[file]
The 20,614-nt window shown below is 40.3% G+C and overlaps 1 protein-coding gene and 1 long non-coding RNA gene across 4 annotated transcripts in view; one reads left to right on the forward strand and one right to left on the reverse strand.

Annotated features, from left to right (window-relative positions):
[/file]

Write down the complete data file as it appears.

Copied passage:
The 20,614-nt window shown below is 40.3% G+C and overlaps 1 protein-coding gene and 1 long non-coding RNA gene across 4 annotated transcripts in view; one reads left to right on the forward strand and one right to left on the reverse strand.

Annotated features, from left to right (window-relative positions):